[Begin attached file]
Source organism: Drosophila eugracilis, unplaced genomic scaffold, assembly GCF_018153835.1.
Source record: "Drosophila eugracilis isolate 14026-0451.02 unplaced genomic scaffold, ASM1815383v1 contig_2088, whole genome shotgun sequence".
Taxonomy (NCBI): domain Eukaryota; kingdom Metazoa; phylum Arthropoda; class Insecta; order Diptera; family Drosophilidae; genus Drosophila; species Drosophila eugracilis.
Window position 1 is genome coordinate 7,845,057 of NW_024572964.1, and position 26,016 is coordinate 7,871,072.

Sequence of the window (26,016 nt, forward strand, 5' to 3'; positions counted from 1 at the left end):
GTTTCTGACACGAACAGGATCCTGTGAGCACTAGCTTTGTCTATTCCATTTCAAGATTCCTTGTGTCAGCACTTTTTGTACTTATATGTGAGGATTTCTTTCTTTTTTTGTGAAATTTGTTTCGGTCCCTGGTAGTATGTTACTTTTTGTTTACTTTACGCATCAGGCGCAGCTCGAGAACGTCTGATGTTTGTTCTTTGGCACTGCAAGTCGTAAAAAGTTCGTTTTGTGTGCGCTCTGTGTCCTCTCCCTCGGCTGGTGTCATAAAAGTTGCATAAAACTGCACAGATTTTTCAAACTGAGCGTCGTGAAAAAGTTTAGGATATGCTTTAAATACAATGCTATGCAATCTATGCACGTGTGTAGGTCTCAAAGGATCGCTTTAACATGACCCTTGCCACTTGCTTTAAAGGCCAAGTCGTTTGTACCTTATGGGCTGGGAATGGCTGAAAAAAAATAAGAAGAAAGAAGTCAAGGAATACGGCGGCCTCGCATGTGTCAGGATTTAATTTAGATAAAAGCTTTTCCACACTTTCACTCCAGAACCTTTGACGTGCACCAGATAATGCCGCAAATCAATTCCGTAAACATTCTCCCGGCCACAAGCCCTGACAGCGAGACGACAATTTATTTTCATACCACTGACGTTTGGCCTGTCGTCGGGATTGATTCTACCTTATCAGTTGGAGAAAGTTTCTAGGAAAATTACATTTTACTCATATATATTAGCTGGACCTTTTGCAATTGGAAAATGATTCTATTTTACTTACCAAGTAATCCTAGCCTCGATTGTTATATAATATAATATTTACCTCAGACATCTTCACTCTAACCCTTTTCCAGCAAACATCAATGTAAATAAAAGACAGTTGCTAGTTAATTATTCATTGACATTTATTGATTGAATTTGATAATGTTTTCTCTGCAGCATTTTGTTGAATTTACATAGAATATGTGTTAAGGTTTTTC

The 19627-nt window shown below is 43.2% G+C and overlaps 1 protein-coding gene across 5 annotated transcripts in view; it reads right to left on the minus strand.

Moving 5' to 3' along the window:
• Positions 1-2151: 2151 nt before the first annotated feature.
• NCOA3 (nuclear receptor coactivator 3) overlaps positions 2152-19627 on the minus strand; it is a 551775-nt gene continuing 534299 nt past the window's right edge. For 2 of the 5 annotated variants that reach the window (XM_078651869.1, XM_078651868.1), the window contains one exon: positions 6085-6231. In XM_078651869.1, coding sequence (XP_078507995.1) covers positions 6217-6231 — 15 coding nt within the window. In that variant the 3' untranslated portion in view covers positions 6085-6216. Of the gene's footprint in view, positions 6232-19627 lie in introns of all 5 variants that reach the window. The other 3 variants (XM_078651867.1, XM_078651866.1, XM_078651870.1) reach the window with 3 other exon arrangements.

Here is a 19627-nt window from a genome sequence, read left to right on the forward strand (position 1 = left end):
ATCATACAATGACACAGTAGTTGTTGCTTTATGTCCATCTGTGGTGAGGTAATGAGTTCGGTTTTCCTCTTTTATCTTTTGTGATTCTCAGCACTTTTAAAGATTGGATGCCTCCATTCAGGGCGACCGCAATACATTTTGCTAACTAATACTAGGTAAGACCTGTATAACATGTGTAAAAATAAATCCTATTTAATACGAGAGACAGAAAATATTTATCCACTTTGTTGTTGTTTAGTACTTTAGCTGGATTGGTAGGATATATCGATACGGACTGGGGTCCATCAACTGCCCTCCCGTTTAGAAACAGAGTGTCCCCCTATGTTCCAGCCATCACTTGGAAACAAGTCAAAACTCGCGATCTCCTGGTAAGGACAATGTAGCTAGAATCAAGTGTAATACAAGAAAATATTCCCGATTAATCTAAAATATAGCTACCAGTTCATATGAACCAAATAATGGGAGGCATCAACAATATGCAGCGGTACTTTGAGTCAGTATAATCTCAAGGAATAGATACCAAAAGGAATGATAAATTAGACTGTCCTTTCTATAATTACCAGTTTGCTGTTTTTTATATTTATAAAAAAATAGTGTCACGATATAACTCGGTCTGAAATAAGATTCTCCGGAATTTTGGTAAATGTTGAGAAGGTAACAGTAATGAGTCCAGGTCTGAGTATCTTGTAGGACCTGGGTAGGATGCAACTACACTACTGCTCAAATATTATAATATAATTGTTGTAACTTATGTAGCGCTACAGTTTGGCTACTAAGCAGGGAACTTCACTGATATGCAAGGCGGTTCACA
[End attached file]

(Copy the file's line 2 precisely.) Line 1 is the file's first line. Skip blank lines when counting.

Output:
Source record: "Drosophila eugracilis isolate 14026-0451.02 unplaced genomic scaffold, ASM1815383v1 contig_2088, whole genome shotgun sequence".